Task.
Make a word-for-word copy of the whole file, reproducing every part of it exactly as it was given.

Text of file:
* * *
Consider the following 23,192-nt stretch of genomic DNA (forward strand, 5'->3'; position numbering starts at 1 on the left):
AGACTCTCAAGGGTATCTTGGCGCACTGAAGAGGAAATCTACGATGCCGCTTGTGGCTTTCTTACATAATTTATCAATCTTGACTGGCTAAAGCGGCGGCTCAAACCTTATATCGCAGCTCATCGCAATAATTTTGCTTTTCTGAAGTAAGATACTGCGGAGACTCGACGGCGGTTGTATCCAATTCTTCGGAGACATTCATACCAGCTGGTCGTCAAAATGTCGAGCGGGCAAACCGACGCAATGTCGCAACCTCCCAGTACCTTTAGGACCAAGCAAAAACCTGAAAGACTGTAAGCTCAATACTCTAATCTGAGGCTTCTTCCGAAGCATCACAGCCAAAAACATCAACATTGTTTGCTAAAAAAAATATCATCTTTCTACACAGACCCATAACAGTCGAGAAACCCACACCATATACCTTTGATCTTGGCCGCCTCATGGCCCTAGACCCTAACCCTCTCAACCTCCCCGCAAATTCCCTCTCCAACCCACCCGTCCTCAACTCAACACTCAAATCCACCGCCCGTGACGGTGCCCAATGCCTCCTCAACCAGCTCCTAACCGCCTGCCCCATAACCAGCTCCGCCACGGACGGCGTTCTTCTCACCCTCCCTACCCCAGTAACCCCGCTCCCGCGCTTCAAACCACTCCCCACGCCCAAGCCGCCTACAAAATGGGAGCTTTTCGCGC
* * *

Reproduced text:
Consider the following 23,192-nt stretch of genomic DNA (forward strand, 5'->3'; position numbering starts at 1 on the left):
AGACTCTCAAGGGTATCTTGGCGCACTGAAGAGGAAATCTACGATGCCGCTTGTGGCTTTCTTACATAATTTATCAATCTTGACTGGCTAAAGCGGCGGCTCAAACCTTATATCGCAGCTCATCGCAATAATTTTGCTTTTCTGAAGTAAGATACTGCGGAGACTCGACGGCGGTTGTATCCAATTCTTCGGAGACATTCATACCAGCTGGTCGTCAAAATGTCGAGCGGGCAAACCGACGCAATGTCGCAACCTCCCAGTACCTTTAGGACCAAGCAAAAACCTGAAAGACTGTAAGCTCAATACTCTAATCTGAGGCTTCTTCCGAAGCATCACAGCCAAAAACATCAACATTGTTTGCTAAAAAAAATATCATCTTTCTACACAGACCCATAACAGTCGAGAAACCCACACCATATACCTTTGATCTTGGCCGCCTCATGGCCCTAGACCCTAACCCTCTCAACCTCCCCGCAAATTCCCTCTCCAACCCACCCGTCCTCAACTCAACACTCAAATCCACCGCCCGTGACGGTGCCCAATGCCTCCTCAACCAGCTCCTAACCGCCTGCCCCATAACCAGCTCCGCCACGGACGGCGTTCTTCTCACCCTCCCTACCCCAGTAACCCCGCTCCCGCGCTTCAAACCACTCCCCACGCCCAAGCCGCCTACAAAATGGGAGCTTTTCGCGC